As you have probably seen in the media, weight loss surgery is becoming quite common among regular people and celebrities alike. You have probably been bombarded with success stories focusing on the weight that was lost, but not many people seem to talk about all the challenges that come with the transformation. Here are just a few of the not so talked about parts of Weight Loss Surgery.
People will always be shocked by your portion sizes no matter how hard to try to minimise it
One thing that I was anticipating was that people would notice how little I seemed to eat per sitting. I had actually written a list of potential explanations/excuses to give if this situation ever happened. That being said, I hadn’t prepared myself for restaurant staff to reject those excuses or to insist on knowing what is wrong with the meal. During my first ‘post-op’ outing they refused to serve me a half portion (despite my offer to pay full price for the half portion) and the service staff would not leave our table alone because ‘I had barely touched my food’. It was highly embarrassing, to say the least, and was the first time ‘post-op’ I had felt like I was no longer normal.
During the moment, I had forgotten that restaurants typically give rather large portions compared to what would be considered a healthy or correct portion.
Over the years, I have refined the art of this little social situation quite nicely (for the most part). Some of my favorite local restaurants will even provide me with ‘doggie bags’ because they understand that I don’t have a normal stomach capacity anymore). Never be afraid to ask for a takeaway container or for smaller portions – just be prepared for a potential scene from staff who don’t understand your request or reasoning.
PRO TIP: A great way to avoid people noticing your food intake is to get a shared meal when in a group! This way service staff won’t be fretting about your meal 😀
Oh! You might also find plain water harder to drink than usual too. For the first few months after my Gastric Bypass I could only drink water if it was flavoured (this is how my love of tea was discovered).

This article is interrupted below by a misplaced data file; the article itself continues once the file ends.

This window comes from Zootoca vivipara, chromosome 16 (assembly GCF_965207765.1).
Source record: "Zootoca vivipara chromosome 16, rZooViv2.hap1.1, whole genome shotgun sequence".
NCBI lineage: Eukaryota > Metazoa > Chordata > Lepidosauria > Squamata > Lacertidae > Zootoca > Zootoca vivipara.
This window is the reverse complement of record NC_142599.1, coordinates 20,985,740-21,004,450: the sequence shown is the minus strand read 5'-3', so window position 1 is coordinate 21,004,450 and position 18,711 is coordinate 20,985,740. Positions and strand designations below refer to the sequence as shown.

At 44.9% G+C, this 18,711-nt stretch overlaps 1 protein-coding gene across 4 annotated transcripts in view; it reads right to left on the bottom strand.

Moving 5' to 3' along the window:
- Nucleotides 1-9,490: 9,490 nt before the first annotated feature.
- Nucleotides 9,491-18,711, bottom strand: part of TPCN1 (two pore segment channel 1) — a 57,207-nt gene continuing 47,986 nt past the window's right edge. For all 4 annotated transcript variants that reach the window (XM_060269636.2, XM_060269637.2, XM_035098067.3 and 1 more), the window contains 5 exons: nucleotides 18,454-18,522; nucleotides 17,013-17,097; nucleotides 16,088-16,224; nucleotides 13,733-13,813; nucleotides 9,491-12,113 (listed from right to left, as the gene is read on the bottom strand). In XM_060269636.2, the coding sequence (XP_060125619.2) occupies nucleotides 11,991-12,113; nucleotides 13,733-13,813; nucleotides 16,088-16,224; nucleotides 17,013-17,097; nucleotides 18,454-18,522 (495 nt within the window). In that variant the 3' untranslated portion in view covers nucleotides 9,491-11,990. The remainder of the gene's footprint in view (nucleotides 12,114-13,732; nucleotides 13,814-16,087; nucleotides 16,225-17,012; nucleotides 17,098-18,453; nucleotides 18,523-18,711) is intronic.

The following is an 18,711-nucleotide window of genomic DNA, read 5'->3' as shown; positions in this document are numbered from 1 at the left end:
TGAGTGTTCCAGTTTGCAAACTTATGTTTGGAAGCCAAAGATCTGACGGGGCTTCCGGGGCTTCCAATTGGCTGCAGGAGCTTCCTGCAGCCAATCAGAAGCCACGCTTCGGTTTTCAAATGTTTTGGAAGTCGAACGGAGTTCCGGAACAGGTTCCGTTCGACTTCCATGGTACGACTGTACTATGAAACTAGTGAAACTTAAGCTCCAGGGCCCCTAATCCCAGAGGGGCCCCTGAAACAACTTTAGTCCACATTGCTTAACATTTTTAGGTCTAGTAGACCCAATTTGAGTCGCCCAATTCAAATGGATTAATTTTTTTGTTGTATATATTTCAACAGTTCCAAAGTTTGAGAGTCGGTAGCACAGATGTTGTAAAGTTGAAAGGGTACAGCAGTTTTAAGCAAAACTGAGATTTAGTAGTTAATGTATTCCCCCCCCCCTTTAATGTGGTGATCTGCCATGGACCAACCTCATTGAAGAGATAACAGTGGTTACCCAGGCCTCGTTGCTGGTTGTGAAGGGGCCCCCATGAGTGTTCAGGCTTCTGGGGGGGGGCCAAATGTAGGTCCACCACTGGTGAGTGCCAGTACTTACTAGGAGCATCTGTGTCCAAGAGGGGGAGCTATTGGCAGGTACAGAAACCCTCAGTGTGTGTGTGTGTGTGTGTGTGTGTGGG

Your sense of taste & smell will dramatically change after the surgery
This is something you are warned about when preparing for the surgery, but it is dramatic to say the least (at least in my case). Food will taste different than you remember from the ‘bad old days’. Everything will have an unbelievably intense aroma for the first few weeks in particular too.
To give you an idea of how intense your sense of smell is (at least in the first month or so) is a little anecdote of the drive home after my surgery discharge with my mother. The surgery week was absolutely exhausting for my mother and I – the stress of me having such a major operation as my first ever surgery plus the daunting 200km drive home on a bumpy highway with minimal pain relief. We were both exhausted – me from the surgery and coming out of my first general anesthetic and my mum from lack of sleep about the surgery I was having at the young age of 22 years.
On the way home from the hospital mum pulled in to a highway McDonald’s drive-thru and as soon as we pulled up to the window the smell completely overwhelmed me. I had to open the passenger door as I was dry reaching from the smell (an equally painful experience considering it was barely 24 hours since I had the surgery). It was like I had my nose right over the deep fryer while surrounded by sugary bread and off-smelling meat. An experience and scent I will not soon forget!
As for changes to your diet, is like blindly guessing a strangers food preferences without knowing anything about them. That or trying to transition a baby onto regular food then dealing with the toddler phase ‘I hate this’ reaction within a 8 week window (and beyond). Then add to the mix the Russian Roulette of potentially experiencing the dreaded ‘Dumping Syndrome’.
That awkward moment when food just doesn’t sit right (Dumping Syndrome)